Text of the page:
Ceres, the goddess of agriculture and motherly relationships

Ceres’ love of and service to mankind is the equivalent of the Greek goddess, Demeter. As the goddess of cultivation, she taught people not only how to grow crops but also how to grow as a person.

She gave the gift of agriculture to mankind. This benevolent goddess was the only goddess to be involved in the day-to-day lives of ordinary people. She was the protector of maidenhood, womanhood, and motherhood.

She shared a dual relationship with the god of law and order, Jupiter. She was both a sister and a wife to him and together they had a daughter Proserpina, whom she is said to have lived her life through. Ceres was worshipped on Aventine Hill, one of the seven hills of ancient Rome, where her temple stood.

One of the festivals dedicated to Ceres, the Cerealia, was celebrated on April 19. Another special time of the year for the goddess of agriculture and fertility was Ambarvalia, a Roman agricultural fertility rite which took place at the end of May. In fact, she is the only one of Rome’s many agricultural deities who is named as part of the Dii Consentes, the Roman equivalent of the Greek’s Twelve Olympians, their leading deities.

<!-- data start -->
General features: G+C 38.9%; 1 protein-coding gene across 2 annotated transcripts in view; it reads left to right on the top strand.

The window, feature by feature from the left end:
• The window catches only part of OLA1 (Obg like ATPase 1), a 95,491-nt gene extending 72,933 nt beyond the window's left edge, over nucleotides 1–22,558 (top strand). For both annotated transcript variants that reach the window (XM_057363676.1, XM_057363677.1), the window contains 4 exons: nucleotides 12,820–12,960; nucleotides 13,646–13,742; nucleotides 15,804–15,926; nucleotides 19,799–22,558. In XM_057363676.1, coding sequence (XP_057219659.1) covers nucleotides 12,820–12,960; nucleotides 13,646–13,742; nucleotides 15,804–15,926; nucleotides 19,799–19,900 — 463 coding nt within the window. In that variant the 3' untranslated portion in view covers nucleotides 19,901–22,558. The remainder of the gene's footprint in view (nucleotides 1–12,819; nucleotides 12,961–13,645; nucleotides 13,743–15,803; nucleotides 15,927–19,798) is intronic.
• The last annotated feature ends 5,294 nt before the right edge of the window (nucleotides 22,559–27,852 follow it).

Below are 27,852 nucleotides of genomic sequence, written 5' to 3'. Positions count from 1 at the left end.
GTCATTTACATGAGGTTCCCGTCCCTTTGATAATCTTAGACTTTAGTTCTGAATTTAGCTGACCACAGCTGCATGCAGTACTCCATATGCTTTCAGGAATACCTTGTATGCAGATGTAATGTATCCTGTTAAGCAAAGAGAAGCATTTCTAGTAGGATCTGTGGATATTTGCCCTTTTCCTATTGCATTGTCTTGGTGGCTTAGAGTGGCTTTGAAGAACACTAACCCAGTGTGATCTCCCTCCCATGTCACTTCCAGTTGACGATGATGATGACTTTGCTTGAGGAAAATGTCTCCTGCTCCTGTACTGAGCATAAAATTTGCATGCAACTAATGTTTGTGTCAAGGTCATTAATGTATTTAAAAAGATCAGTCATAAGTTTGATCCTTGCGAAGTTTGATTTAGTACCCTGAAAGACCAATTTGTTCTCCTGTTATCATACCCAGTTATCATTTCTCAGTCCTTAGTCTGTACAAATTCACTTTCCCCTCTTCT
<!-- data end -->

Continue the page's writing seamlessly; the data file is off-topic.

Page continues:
7. Diana, Goddess of the Hunt and the Moon

Diana, goddess of the hunt and the moon

Diana’s association with woodlands and the animals gave her the power to communicate with animals and also control them. She was widely worshiped in ancient Rome and was revered in pagan religions such as stregheria and Roman neopaganism.

She was one of the three maiden goddesses along with Minerva and Vesta and is closely associated with childbirth and women. Like the other two, she swore never to get married. She was the daughter of Jupiter and Latona and was born on the island of Delos with her twin brother Apollo. As a goddess, she depicts the heavenly world with her sovereignty, impassibility, and supremacy.

Her celestial nature is showcased in her connection with virginity, inaccessibility, light, and her preference for dwelling in sacred woods and high mountains. She is often seen wearing a short tunic and hunting boots, carrying a quiver on her shoulder, and accompanied by either hunting dogs or a deer.

Moreover, she is always portrayed as being young and beautiful. She was a universal deity in Latin, and many sanctuaries were dedicated to her worship. King Servius Tullius, in his devotion to her, created her shrine on Aventine Hill. She has also been the subject of many artworks and dramas.

8. Salacia, Goddess of Salt Water

The female divinity ruling the world of the oceans, Salacia was the wife of Neptune as indicated by the ancient writer, Varro. The god of the sea, Neptune, wanted to marry her, but she loved another, and managed to flee when he proposed to her.